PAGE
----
2017 Prius Prime and Volt Nail It…Tesla S and i3 Miss the Mark

Discussion in 'In the News' started by xcel, Feb 5, 2017.

  1. xcel

    xcel PZEV, there's nothing like it :) Staff Member

    [​IMG] IIHS tests some of the most popular and newest electrics and the results were eye opening.

    Wayne Gerdes – CleanMPG – Feb. 1, 2016

    The crash tests that separated the front runners from the also rans.

    In an Insurance Institute for Highway Safety (IIHS) crash test release, the institute found two battery electric vehicles (BEVs) fell short of meeting the Institute's top crash test awards criteria, while two popular plug-in hybrids (PHEVs) achieved the results garnering them a 2017 TOP SAFETY PICK+ award.

    The two that fell short? The 2017 Tesla Model S and the BMW i3. The two that made the cut? The Chevrolet Volt and the Toyota Prius Prime.

    To qualify for an IIHS TOP SAFETY PICK, a vehicle must earn good ratings in all five crashworthiness evaluations — small overlap front, moderate overlap front, side, roof strength and head restraints — and have an available front crash prevention system that earns an advanced or superior rating. The "plus" is awarded to vehicles that meet all those criteria and also come with good or acceptable headlamps.

    2017 Tesla Model S

    The Model S earns good ratings in all IIHS crashworthiness evaluations except the small overlap front crash test, in which it earns an acceptable rating. Despite lengthening the side curtain airbags to improve small overlap protection in the Model S, the test shows the safety belt allowing the dummy's torso to move too far forward. That allowed the dummy's head to hit the steering wheel hard through the airbag. Measurements from the dummy indicated that injuries to the head, along with the lower right leg, would be probable in a real-world small overlap crash of the same severity.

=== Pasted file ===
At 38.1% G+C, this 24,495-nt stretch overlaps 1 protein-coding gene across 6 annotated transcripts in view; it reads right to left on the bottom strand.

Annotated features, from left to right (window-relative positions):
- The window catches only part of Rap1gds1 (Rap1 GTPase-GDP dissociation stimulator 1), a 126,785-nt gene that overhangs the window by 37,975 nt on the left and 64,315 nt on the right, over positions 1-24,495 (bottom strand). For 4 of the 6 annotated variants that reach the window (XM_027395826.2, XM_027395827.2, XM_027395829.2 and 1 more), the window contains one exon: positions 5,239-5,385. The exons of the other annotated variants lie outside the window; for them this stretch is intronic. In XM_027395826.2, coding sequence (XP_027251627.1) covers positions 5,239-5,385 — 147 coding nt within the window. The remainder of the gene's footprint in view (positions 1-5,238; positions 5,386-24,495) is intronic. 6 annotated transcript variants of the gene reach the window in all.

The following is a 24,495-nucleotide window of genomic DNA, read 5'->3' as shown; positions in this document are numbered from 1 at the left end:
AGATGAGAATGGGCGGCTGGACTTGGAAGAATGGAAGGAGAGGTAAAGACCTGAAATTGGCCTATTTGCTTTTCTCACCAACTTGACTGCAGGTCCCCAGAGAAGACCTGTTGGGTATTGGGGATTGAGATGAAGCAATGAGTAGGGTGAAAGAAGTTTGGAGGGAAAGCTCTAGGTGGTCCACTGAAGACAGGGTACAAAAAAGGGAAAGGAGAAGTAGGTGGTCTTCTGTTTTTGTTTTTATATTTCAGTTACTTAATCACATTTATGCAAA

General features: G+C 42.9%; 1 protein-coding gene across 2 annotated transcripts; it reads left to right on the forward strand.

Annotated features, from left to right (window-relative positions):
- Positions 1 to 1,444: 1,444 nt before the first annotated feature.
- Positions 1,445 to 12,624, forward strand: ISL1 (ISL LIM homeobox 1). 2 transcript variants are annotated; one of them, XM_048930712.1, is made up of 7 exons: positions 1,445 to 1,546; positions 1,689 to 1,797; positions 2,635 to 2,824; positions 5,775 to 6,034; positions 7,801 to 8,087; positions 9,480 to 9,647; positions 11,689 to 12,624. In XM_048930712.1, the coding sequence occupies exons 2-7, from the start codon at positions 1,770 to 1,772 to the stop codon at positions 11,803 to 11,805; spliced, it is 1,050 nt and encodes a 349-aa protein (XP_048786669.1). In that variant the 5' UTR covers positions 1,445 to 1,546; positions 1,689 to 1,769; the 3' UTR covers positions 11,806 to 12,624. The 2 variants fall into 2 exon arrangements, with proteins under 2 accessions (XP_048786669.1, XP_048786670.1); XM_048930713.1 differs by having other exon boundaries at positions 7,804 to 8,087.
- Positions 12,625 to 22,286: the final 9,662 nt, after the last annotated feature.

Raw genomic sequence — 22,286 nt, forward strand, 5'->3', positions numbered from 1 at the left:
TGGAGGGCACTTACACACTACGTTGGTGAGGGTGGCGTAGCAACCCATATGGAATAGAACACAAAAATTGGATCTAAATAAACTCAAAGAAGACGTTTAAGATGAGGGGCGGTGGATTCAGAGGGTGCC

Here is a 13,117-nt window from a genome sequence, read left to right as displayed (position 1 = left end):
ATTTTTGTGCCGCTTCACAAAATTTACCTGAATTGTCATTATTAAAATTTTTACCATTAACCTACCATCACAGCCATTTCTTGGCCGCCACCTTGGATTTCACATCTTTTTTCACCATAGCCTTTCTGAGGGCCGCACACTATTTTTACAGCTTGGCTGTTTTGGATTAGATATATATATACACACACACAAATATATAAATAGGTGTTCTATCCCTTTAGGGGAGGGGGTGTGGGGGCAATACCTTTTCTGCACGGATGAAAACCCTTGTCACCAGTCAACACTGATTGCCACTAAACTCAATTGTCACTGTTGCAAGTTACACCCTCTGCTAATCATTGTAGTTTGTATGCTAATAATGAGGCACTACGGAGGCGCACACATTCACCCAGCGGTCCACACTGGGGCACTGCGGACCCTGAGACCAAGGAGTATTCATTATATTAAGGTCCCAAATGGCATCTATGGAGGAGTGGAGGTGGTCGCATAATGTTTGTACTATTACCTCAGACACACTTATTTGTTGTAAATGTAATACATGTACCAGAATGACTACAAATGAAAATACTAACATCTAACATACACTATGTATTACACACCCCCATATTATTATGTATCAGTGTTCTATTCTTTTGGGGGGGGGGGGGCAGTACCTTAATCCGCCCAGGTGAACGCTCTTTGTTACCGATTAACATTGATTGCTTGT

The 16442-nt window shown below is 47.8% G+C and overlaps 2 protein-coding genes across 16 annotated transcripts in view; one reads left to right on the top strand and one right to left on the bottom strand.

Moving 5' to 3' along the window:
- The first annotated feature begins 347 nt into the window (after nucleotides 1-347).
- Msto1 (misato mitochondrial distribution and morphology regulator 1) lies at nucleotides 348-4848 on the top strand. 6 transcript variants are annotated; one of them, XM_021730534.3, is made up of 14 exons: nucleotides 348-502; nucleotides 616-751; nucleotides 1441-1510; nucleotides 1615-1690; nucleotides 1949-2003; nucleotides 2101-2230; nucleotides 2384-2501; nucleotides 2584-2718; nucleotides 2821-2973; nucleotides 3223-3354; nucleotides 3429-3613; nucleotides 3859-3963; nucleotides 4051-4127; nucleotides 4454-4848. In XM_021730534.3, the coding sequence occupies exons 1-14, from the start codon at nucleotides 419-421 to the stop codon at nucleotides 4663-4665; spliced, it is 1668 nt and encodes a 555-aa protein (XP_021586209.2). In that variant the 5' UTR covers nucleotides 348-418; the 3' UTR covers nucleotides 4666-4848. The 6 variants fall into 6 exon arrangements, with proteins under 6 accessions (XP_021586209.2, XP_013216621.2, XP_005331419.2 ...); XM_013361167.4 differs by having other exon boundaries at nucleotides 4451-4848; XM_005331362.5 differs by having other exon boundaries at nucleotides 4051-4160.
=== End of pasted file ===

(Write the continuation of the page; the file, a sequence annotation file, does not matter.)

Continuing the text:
The ratings for the Model S apply to 2016 and 2017 cars built after October 2016. Tesla says it made a production change on Jan. 23 to address the head-contact problem, and IIHS will test the updated vehicle for small overlap protection as soon as it can be delivered.

    The Institute was quick to point out that the Tesla Model S is a larger car and cannot be directly compared to the smaller and better performing i3, Volt and Prius Prime. Tesla's acceptable rating is based on a more severe crash than the good ratings of the lighter cars because of tis mass. Unless you hit a tree or immovable object.

    The very latest Model S, the P100D, fell short on roof strength, an area they had embellished back in 2013 when it easily passed the NHTSA roof crush test.

    The IIHS rating is based on a strength-to-weight ratio. The P100D has the same roof structure as other Model S versions but is heavier, due to a larger battery, so it earns an acceptable rating.

    The current version of the Model S hasn't yet been rated for front crash prevention. While automatic braking equipment comes standard, Tesla hasn't yet activated the software for all vehicles.

    The 2017 Model S isn't available with anything other than poor-rated headlights. Tesla says it is working with its supplier to improve the headlights, and IIHS will evaluate the new ones when they are available.